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Friday, January 16, 2015

How to deactivate a broken MacBook internal trackpad and use a mouse instead-Instructions for 10.6.8 Snow Leopard

You bought a cheap used MacBook running OS X Snow Leopard. The owner sold it “as-is” and told you it was in great shape.

Well, it wasn’t. Among the problems that developed with it, the internal trackpad’s button’s don’t work. You tried plugging in an external USB mouse, but it didn’t work that well, either. How in the world do you turn off the internal trackpad and substitute the mouse for it? Does it mean the MacBook needs physical disassembly to get to its guts? 

Well, I have a friend in that situation. They bought a used MacBook from eBay and its trackpad’s buttons don’t work. I plugged in a USB mouse and the cursor worked great! It’s just that the trackpad’s buttons didn’t work and overrode the mouse’s buttons. 

This is the recipe for solving that problem in 10.6.8 Snow Leopard on a used 2007 MacBook. I’ll post instructions for OS X Yosemite in the next article.


Step One: You need to turn on all keyboard access for the Tab key, so it can move from one element on the screen to another. You do this by pressing Control + F7. On a MacBook, you will need to press Control + Fn + F7. This is the crucial first step.

Step Two: You need to get to System Preferences. You do this from the Menu Bar by pressing Control + Fn + F2 to highlight one of the drop-down menus on the Menu Bar. Use the Arrow Keys to select the Apple () menu at the far left-hand side of the screen. 

With the Apple Menu highlighted, press the down-arrow key and go down to System Preferences… 

Note: If the Control +Fn + F2 combination doesn’t work, use this instead: Press Control + Fn +F3. This places the emphasis on the Dock, which should have an icon for System Preferences. If the previous owner totally rearranged the dock and took out System Preferences, press Control +Fn+F2 for the Menu Bar instead.

Step Three: How do you maneuver between the various System Preferences? You use the Tab key. You will start on the top row from left to right and then the second row left to row, the third row left to right, and finally the fourth, System, row.


Screen shot 2014 12 25 at 9 02 12 AM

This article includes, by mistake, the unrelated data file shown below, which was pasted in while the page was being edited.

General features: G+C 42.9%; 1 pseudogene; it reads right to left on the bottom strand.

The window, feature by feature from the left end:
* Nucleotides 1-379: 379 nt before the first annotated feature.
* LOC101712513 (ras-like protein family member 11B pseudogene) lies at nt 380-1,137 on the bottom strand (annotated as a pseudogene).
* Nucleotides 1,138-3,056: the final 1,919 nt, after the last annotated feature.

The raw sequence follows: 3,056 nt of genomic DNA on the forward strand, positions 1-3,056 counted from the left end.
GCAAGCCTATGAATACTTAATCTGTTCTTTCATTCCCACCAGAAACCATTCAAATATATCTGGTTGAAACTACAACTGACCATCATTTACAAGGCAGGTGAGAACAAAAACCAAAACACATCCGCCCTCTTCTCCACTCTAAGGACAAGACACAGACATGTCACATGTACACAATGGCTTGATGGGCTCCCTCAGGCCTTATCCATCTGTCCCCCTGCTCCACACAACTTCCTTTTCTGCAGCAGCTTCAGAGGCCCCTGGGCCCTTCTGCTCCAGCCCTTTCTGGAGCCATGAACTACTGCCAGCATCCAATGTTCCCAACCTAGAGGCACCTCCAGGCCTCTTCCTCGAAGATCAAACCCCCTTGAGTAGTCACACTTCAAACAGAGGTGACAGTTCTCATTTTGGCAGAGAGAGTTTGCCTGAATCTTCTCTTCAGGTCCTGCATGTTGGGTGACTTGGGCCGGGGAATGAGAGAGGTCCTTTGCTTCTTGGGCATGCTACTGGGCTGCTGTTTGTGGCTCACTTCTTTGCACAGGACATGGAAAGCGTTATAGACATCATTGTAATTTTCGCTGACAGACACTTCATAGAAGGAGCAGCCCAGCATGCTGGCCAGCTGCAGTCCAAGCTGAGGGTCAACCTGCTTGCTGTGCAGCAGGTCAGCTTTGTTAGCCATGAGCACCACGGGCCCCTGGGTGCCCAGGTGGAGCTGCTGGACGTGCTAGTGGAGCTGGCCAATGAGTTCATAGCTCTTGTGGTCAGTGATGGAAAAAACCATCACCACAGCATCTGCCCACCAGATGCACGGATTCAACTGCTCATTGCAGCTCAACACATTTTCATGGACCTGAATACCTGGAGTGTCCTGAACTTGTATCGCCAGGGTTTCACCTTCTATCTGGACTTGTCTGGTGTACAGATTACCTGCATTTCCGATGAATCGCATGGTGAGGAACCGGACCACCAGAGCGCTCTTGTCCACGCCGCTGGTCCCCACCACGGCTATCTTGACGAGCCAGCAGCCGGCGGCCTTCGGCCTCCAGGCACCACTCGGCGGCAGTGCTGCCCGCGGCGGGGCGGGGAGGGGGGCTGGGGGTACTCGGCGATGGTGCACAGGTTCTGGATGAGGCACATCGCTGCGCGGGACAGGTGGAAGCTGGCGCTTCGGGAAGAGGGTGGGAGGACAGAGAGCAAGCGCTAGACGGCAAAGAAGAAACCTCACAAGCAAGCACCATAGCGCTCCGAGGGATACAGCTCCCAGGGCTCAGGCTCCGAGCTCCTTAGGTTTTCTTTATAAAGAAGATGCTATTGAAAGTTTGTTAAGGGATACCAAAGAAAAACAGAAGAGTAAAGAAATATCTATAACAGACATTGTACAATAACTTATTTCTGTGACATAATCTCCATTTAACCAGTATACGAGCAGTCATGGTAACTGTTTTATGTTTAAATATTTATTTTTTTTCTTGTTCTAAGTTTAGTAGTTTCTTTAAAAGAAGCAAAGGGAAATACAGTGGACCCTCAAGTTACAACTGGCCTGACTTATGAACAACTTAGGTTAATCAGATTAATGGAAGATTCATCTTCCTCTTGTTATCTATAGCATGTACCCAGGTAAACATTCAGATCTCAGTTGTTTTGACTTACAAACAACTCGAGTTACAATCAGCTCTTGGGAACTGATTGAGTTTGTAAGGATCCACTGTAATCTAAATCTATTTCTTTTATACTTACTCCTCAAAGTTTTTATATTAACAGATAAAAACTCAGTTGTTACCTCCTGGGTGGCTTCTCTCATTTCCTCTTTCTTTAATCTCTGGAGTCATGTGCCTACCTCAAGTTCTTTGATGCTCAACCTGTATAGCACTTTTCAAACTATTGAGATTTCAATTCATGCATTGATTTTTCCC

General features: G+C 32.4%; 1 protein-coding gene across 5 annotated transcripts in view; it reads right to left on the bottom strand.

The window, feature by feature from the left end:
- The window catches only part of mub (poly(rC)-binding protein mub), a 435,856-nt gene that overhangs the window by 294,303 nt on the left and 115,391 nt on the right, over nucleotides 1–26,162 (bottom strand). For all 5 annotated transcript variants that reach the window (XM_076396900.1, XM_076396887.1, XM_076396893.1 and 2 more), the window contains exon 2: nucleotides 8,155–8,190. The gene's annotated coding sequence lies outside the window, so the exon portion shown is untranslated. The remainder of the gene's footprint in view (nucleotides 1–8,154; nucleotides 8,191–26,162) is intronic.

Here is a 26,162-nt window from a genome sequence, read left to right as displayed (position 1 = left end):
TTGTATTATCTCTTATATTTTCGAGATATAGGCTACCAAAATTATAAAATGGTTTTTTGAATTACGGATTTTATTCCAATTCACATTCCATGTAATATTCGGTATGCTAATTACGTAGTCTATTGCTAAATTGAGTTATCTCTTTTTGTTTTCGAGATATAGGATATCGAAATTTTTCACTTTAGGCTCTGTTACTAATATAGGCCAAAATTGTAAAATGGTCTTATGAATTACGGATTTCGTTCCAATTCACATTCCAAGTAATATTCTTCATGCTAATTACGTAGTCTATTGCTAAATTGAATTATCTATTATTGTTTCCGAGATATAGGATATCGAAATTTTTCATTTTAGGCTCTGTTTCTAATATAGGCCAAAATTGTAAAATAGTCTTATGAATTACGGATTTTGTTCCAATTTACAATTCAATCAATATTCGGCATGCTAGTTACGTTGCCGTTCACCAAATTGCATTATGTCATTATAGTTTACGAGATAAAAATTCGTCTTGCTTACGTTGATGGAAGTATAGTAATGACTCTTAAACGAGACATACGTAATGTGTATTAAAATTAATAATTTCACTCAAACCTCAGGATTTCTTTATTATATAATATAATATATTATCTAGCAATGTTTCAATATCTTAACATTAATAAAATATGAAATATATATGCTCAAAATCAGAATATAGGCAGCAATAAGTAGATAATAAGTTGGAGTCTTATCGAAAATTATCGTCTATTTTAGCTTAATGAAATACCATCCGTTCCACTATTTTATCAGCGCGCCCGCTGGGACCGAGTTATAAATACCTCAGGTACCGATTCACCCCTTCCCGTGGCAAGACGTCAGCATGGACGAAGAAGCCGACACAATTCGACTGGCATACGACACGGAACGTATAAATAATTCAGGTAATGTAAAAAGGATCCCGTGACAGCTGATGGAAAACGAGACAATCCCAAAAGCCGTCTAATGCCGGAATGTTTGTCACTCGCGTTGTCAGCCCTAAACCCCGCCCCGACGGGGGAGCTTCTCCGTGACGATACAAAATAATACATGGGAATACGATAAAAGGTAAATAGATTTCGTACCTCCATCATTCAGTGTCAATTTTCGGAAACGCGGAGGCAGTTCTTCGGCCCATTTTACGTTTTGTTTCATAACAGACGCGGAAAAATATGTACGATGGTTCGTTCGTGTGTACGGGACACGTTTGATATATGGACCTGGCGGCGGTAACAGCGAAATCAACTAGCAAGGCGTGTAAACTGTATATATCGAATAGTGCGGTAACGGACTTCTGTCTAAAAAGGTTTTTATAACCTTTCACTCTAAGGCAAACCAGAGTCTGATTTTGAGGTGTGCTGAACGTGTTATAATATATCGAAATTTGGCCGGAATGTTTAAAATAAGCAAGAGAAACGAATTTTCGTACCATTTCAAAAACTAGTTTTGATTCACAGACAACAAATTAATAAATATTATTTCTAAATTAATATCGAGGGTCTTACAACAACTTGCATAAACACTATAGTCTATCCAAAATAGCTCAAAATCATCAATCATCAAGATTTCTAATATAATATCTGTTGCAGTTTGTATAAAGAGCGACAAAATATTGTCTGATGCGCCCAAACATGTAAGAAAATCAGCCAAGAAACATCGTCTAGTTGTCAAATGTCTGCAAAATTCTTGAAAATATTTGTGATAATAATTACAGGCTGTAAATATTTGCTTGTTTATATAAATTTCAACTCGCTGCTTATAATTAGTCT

As you move from item to item with the Tab key, each item will glow slightly with a blue border. The figure below shows the Appearance preference with a blue border around it, while the Desktop & Screensaver preference to its right lacks the blue border.


Note the blue border around Appearance



When you get to the Universal Access preference, STOP! Use Shift + Tab if you overshot and need to back up.


To start the Universal Access preference, press the Space Bar. You’d think the Enter key would do it, but no, it’s the Space Bar. 


Step Four: You’ve arrived at the Universal Access preference. Notice the four buttons across the top: Seeing, Hearing, Keyboard, Mouse & Trackpad.

Step Five: Press the Tab key once to highlight any one of the buttons in blue with a blue border. Now use the Arrow keys to move between the buttons to Mouse & Trackpad. The window’s content will change as you move between the buttons. No need to use the Enter key or the Space Bar to select something.

Ignore built in trackpad when mouse or wireless trackpad is present


Step Six: In the Mouse & Trackpad window, use the Tab key to move down to the item you want, the button next to the text “Ignore built-in trackpad when mouse or wireless trackpad is present” I assume you will use a garden variety 2 button USB mouse and not an Apple Magic Trackpad. 

Step Seven: Almost home! With the button next to “Ignore built-in trackpad…” highlighted, press the Space Bar (not the Enter key!) to turn it ON. You will see a checkmark as shown above when you turn it ON.

Step Eight: Just to make sure, use the Tab key to go down to “Enable access for assistive devices” and “Show Universal Access status in the menu bar” Use the Space Bar to turn these two buttons ON.

Step Nine: Plug in that USB mouse!

Step Ten: Time to test it out. Run your finger over the built-in trackpad to see if it moves the cursor. Nothing should happen. Now try the mouse. You should be able to move the cursor. Test out the  mouse buttons to see that they work. 

If all went successfully, you can use your MacBook now.

Step Eleven: If the keyboard is frozen as well, then just plug in a cheap Windows USB keyboard. My friend uses an old Dell Windows keyboard. Just substitute the Windows key for the Apple/Command key.  Instead of Control + C for Copy, you will press Windows/Super key + C for copy and Windows/Super + V for paste.


Tom Briant

Editor, MacValley Blog





















1 comment:

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